In a crowded dining room at the Golden Slipper Center for Seniors, the Citizens Bank Foundation and the Jewish Federation of Greater Philadelphia kicked off a second year of their "Citizens Community Bridge" initiative with an important step: more money.
Citizens Bank Executive Vice President Edward J. Ryan presented a check for $110,000 to Federation President and CEO Ira M. Schwartz, capping off the two-year, $250,000 donation from the Citizens Bank Foundation.
The funding focuses on six specific areas that Federation programs tackle: reducing hunger, increasing financial literacy and self-sufficiency, providing food to the elderly, offering emergency assistance, and boosting social action and service.
Ryan lauded the Federation for its work, and added that the support of Citizens Bank comes not just in financial terms, but in personal ones as well.
The foundation's goal is not simply to donate cash, he said, but to get its volunteers involved in worthy community service. The volunteerism he touted was demonstrated that very day, as seven employees from Citizens Bank packaged nonperishable food items for families in need.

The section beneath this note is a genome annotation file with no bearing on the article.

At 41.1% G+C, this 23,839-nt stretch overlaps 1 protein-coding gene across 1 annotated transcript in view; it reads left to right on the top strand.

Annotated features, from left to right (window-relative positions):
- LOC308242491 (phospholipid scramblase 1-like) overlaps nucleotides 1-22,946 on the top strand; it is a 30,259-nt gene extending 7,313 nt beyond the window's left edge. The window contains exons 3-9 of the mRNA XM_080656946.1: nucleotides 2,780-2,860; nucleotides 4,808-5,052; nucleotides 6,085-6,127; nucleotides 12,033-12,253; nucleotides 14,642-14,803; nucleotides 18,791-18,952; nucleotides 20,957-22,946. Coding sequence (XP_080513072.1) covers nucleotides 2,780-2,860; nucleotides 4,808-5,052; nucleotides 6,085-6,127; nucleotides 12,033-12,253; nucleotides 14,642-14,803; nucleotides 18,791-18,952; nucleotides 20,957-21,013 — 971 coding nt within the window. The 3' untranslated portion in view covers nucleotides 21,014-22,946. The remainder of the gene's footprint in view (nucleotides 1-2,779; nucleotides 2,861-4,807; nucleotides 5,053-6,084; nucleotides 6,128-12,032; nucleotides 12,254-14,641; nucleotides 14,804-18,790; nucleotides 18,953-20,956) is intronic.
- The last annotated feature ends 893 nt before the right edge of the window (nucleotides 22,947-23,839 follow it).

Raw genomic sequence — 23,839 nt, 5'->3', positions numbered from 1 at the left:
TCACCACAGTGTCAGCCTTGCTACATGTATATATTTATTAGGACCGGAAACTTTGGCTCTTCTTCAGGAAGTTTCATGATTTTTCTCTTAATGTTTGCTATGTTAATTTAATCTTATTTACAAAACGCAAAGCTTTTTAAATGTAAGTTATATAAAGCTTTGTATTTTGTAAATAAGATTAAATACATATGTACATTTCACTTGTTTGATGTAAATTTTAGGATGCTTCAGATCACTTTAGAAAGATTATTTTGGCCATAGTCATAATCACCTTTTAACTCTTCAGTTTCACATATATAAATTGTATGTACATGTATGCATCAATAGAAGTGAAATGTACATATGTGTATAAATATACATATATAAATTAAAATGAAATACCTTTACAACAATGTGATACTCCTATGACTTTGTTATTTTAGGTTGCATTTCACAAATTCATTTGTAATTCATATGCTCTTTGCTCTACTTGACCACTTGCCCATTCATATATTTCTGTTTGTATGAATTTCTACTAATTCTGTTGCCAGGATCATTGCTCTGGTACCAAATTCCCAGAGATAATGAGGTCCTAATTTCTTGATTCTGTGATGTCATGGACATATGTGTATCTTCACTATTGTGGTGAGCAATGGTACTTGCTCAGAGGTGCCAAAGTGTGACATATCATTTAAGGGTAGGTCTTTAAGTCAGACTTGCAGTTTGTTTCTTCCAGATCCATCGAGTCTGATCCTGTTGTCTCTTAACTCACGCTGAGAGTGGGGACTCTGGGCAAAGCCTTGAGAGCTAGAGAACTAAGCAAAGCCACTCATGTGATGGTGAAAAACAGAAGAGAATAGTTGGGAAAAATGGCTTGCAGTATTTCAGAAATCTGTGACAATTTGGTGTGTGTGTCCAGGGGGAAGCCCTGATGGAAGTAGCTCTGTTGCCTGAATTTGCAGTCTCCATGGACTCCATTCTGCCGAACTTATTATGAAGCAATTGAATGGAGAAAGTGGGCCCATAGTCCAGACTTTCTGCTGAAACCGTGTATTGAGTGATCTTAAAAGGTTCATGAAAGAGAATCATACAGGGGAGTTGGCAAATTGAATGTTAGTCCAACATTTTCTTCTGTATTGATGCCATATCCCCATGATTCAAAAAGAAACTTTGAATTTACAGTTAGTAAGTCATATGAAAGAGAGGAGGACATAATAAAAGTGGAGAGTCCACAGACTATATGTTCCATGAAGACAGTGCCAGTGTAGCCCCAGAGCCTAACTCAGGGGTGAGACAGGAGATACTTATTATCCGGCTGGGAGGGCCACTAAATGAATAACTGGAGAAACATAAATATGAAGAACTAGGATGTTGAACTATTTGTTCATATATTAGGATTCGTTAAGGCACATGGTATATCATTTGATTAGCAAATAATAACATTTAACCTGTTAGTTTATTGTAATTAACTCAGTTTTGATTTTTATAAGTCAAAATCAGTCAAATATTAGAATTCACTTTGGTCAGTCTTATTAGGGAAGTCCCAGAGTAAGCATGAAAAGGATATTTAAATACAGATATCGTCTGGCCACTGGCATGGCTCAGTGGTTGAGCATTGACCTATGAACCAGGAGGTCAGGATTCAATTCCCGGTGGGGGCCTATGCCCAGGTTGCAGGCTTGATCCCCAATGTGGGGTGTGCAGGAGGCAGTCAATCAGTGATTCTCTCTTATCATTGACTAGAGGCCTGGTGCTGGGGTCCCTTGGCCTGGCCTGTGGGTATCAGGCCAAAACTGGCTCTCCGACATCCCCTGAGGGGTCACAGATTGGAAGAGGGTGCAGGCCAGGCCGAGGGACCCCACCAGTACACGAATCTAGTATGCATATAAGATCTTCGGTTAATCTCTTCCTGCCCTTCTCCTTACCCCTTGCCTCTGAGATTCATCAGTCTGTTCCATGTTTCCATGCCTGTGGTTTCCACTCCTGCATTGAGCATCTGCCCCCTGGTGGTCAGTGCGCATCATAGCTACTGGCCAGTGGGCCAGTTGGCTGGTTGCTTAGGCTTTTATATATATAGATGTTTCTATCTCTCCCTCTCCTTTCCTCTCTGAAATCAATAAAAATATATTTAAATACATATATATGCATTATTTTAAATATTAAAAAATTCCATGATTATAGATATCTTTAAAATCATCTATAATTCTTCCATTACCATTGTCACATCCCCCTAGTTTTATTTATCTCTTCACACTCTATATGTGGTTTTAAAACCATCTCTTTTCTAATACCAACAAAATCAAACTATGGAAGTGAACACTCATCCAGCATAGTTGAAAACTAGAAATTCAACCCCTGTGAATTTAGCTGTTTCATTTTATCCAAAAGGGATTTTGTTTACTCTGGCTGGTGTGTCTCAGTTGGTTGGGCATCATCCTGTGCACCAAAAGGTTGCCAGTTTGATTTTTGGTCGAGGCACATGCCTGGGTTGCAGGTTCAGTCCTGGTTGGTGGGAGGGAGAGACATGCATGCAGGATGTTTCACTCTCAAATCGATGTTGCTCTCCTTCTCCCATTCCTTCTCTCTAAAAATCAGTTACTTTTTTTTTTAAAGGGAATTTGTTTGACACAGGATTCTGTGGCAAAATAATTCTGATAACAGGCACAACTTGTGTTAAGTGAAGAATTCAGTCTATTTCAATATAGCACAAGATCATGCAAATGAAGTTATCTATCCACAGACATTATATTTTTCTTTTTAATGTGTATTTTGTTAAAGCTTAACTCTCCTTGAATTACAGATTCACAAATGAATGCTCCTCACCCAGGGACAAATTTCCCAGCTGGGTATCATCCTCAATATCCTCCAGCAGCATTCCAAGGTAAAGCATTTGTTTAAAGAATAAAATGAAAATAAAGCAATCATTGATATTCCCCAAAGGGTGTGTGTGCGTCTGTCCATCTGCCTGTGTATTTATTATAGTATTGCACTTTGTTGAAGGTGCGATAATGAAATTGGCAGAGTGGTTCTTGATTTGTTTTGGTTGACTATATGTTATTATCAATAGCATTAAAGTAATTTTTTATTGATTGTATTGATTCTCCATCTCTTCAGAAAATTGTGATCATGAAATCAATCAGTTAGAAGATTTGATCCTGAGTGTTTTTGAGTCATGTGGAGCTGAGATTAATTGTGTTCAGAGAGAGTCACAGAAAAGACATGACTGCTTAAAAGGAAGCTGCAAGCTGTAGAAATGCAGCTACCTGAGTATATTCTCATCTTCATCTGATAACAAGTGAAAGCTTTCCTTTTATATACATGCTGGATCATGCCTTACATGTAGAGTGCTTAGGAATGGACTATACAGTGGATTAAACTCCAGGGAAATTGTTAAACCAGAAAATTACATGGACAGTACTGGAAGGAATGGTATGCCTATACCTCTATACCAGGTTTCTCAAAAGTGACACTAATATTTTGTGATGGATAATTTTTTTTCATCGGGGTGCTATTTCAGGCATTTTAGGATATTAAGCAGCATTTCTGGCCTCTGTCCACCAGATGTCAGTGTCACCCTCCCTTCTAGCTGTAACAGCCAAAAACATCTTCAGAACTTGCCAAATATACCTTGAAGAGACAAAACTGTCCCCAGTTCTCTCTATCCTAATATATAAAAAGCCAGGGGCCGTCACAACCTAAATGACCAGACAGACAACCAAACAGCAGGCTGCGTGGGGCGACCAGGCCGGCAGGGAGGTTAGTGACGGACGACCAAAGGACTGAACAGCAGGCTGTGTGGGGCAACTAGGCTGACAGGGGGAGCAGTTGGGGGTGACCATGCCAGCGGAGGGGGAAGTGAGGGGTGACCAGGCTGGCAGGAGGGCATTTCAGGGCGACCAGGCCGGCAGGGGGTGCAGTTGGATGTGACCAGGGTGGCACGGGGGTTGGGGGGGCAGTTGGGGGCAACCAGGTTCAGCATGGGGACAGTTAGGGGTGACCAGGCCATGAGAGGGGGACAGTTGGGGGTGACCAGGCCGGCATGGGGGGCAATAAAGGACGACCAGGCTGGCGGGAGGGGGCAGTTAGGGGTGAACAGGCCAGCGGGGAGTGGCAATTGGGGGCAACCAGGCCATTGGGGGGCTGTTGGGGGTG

He described the successes that the grant money has provided in its first year, which run the gamut from education to elder care. Seven scholarships were provided to the Jewish Employment and Vocational Service for career training, so that people could learn the skills to become electricians, plumbers and court reporters, among other trades. The grant would also provide food for the 144 families added over the last year to the lists of the Jewish Relief Agency, which works to distribute kosher food to some 2,000 families a month.
The Citizens Bank Foundation and the Golden Slipper Club and Charities have given 52 emergency grants to be used for heating bills and rent for senior citizens, and the Jewish Community Center's Cook for a Friend program provided 20,000 meals to 200 homebound seniors in 2006.
Schwartz emphasized that the bank had "created a bridge between the needs we've identified and the programs that positively impact these needs."
Ryan noted that the bank has a credo: colleagues, community and customers. "If we don't support the community that we work in, then it won't be as vibrant."
About a year-and-a-half ago, bank employees suggested that the foundation pair up with Federation because of the wide variety of programs it participates in, said Sylvia T. Bronner, senior vice president for public affairs at Citizens Bank. "These match up very nicely with what Citizens is about," she said.
Deborah Kahn, a bank volunteers who packaged food at the event, said that helping is not just about financial donations, "it's about getting involved."